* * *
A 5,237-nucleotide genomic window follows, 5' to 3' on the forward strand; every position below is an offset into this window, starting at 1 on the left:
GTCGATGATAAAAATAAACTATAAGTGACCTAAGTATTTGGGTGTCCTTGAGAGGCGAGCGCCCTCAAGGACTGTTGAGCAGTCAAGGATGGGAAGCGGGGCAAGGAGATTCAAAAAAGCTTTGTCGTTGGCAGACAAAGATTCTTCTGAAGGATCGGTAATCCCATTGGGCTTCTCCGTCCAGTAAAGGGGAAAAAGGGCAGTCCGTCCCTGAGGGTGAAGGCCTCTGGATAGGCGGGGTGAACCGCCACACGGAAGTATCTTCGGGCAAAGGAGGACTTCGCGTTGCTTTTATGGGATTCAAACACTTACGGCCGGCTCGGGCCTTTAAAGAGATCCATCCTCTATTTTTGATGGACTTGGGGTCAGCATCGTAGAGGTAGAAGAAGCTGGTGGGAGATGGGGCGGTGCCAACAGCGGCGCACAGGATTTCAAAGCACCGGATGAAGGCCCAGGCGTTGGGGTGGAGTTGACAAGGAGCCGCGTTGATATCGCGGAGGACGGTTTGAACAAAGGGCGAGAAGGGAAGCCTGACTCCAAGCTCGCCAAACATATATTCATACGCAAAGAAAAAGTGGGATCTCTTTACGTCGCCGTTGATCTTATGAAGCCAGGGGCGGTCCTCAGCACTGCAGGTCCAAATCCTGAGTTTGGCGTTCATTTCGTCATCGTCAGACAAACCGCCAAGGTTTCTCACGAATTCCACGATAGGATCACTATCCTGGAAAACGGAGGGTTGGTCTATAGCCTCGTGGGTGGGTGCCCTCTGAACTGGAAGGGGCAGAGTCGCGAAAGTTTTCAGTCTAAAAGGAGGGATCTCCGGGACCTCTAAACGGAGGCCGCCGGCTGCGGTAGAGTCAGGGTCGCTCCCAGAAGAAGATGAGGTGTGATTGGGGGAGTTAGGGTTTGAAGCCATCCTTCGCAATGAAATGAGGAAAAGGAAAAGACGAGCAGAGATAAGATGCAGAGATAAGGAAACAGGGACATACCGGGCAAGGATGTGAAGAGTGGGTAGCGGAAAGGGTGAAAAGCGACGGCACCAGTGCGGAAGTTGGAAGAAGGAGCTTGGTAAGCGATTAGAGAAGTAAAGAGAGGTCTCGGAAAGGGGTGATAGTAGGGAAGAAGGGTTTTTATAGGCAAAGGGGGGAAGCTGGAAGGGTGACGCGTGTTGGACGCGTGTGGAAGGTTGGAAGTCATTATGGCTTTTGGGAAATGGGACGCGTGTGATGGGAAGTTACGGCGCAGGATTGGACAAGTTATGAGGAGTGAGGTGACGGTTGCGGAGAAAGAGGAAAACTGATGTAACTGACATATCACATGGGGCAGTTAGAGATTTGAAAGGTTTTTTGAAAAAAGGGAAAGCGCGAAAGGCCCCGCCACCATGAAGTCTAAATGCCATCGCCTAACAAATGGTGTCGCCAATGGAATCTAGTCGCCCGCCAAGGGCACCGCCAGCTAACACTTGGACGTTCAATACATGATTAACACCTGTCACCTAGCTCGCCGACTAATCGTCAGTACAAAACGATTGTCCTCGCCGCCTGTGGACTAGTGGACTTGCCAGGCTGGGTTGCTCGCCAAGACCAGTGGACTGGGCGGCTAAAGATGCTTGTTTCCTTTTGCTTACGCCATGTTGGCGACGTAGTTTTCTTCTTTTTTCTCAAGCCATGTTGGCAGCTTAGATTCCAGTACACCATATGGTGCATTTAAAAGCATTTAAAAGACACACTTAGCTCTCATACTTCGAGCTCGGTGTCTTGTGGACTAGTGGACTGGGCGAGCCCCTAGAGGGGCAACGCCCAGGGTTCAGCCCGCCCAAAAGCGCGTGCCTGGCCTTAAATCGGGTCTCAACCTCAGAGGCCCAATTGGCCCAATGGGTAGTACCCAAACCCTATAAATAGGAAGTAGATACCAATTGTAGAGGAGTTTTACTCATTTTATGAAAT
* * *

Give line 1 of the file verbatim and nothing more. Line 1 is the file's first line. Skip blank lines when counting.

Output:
A 5,237-nucleotide genomic window follows, 5' to 3' on the forward strand; every position below is an offset into this window, starting at 1 on the left: